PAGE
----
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It’s the summer of 1954, and the residents of Cottonwood, California, are dying. At the center of it all is six-year-old Danny McCray, a strange and silent child the townspeople regard with fear and superstition, and who appears to bring illness and ruin to those around him. Even his own mother is plagued by a disease that is slowly consuming her.
Sheriff Jim Kent, increasingly aware of the whispers and rumors surrounding the boy, has watched the people of his town suffer—and he worries someone might take drastic action to protect their loved ones. Then a stranger arrives, and Danny and his ten-year-old brother, Sean, go missing. In the search that follows, everyone is a suspect, and the consequences of finding the two brothers may be worse than not finding them at all.
Michael McCray squinted into the low-hanging sun as he swung the liberty blue Mercury four-door into the Century Grocery parking lot off Gas Point Road. At 7:45 p.m., the last of the August daylight still lingered, not yet willing to surrender the town of Cottonwood, California, to the custody of the night. Throughout the surrounding neighborhood, shadows spilled out from the bases of homes and businesses, dim expanding pools that merged to cover the quiet streets, the suburban yards strewn with forgotten playthings. On the radio, Kitty Kallen’s honey-flecked voice finished singing “Little Things Mean a Lot,” and Michael leaned forward and turned the knob to the left, clicking it off. He could feel warm air drifting through the open windows, the oppressive heat of the day finally slipping away with the reluctance of a child heading in for an evening bath.
The churn of the Mercury’s whitewall tires across the gravel lot—now all but empty except for the hunkered yellow presence of the proprietor’s 1952 Chevy Bel Air—ground to a halt as Michael nosed his car into a spot in the second row. He placed the vehicle in Park and turned off the engine. In the backseat, his two boys sat silently, gazing through the open windows at the parking lot beyond. It was Monday—a school night for ten-year-old Sean and six-year-old Danny—but Kate had been feeling unusually well this evening, her dark brown eyes engaged with her family instead of trapped beneath the hazy effect of her medication. “We should celebrate,” Michael had suggested. “How do you and the boys feel about ice cream from the market?”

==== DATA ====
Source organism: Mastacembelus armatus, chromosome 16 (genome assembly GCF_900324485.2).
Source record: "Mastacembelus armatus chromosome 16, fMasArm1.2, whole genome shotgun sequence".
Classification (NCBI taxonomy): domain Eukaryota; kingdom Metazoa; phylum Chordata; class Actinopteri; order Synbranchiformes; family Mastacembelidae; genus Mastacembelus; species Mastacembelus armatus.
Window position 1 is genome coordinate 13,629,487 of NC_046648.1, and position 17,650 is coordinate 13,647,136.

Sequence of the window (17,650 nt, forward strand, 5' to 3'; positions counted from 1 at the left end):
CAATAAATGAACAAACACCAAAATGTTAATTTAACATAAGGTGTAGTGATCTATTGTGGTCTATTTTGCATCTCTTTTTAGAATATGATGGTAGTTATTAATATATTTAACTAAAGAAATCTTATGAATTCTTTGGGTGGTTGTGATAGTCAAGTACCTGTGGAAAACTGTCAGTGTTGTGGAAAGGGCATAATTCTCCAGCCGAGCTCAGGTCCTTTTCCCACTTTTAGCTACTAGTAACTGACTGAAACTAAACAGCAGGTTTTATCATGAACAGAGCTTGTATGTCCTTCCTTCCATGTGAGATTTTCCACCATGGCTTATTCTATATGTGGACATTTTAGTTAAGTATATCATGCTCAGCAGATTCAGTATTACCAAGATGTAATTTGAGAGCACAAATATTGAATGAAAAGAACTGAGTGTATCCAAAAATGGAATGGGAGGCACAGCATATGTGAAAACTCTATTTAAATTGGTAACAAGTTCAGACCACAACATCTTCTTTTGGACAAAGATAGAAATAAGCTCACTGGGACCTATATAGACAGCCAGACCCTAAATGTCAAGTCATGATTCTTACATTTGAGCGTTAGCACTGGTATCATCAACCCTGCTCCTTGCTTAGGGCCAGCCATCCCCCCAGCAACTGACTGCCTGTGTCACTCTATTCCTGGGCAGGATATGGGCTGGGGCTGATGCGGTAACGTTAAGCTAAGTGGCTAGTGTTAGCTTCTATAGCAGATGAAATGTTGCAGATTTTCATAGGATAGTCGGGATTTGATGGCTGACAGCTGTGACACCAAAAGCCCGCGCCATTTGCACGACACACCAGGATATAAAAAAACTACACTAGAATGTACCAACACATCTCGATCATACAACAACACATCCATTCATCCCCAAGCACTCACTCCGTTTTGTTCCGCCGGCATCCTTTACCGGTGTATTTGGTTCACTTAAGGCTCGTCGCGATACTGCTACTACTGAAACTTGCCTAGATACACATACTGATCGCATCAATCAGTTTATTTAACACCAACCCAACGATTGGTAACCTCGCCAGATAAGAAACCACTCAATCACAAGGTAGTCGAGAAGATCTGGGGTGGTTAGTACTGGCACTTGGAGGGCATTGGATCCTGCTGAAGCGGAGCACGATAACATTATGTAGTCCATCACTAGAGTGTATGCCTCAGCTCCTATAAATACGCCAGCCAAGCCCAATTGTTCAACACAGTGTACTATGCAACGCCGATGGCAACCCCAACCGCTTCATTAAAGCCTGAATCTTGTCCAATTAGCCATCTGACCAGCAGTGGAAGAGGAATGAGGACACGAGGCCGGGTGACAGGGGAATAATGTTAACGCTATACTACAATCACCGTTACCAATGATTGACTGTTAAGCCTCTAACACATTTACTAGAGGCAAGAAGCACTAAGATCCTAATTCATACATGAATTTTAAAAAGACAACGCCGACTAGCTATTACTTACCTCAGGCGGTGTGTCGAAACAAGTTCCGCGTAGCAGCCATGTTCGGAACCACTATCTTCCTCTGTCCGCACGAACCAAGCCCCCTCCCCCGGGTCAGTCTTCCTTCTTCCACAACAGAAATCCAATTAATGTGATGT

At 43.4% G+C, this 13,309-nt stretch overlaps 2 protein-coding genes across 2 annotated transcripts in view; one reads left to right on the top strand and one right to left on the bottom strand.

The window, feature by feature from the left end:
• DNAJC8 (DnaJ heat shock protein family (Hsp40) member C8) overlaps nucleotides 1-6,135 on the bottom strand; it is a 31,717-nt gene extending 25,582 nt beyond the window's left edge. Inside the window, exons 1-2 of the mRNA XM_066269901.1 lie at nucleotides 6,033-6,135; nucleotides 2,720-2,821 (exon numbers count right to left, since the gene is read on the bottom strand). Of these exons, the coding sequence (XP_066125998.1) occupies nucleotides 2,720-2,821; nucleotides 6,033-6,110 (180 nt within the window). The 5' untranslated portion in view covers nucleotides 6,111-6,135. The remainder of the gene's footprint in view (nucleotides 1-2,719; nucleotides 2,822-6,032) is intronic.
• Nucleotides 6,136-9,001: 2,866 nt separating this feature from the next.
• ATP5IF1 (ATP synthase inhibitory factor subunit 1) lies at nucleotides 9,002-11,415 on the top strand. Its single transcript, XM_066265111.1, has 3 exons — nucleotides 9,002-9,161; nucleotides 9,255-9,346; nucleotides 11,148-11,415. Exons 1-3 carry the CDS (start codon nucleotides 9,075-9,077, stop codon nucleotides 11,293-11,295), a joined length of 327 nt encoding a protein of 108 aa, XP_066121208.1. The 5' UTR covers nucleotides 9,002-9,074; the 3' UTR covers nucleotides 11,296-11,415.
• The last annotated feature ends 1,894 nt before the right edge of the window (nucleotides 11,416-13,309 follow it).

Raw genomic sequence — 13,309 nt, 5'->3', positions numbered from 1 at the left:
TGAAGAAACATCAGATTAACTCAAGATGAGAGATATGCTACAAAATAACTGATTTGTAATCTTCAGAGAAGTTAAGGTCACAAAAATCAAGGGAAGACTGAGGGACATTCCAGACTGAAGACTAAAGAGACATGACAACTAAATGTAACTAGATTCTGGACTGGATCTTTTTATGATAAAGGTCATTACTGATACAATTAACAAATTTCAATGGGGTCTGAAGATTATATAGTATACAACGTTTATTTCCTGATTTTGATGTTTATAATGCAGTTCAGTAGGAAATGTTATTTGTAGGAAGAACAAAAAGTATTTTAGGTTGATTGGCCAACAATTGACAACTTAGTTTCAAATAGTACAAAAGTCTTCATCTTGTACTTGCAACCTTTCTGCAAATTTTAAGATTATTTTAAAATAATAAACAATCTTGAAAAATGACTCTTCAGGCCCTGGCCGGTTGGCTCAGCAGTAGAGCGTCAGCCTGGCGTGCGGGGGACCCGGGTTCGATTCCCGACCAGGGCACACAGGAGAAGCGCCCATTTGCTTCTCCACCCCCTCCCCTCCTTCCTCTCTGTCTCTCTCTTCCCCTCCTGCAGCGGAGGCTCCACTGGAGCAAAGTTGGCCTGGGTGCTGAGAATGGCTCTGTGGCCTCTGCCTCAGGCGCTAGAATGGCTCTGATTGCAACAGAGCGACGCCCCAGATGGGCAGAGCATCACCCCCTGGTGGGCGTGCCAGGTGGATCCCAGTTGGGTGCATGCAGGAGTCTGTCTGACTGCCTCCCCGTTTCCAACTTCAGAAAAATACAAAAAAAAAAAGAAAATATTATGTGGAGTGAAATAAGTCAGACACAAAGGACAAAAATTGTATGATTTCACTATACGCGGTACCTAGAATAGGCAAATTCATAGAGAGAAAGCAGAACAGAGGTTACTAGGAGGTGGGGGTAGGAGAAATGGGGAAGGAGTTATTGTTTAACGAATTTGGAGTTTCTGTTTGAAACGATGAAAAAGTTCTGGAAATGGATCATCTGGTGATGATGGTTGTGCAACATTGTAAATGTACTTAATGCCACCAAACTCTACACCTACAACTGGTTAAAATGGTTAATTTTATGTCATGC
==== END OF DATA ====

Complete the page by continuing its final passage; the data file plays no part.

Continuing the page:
Kate had nodded, smiling up at him from the living room La-Z-Boy, her expression both foreign and familiar, reminding him of how she’d looked at him twelve years before as he’d leaned in for their first kiss—awkward and wonderful—at the top of that Ferris wheel in Redding. It was the summer after he finished his master’s degree in chemistry at UC Davis, the road trip north made on a whim, Michael thinking he’d spend some time in the mountains, maybe cross into Oregon and hit Portland before turning back. He’d made it as far as the small community of Cottonwood before encountering Kate at the late-night check-in desk at the Travelers Motel on the north end of town. It was her summer job between college semesters. By the end of that first conversation, Michael had asked her to the carnival the following night. By the end of August, they were married.
“I’ll take Danny with me,” he’d told her this evening before heading out.
“I wanna come too,” Sean had protested, jumping up from the couch.
“Stay with your mother.”
“Please, Dad. Please,” Sean persisted, wrapping his hands around his father’s forearm.
“It’s okay. Let him go,” Kate had said, the latest issue of Cosmopolitan magazine resting in her lap. “I’ll be fine here by myself for a few minutes.”
Michael paused, uncertain, his palm on the doorknob.
“I’ll be fine,” Kate assured him once again. Then, glancing at Sean, “He wants to go.”
AMAZON AUTHOR PAGE: https://www.amazon.com/John-Burley/e/B00E5V4BSM
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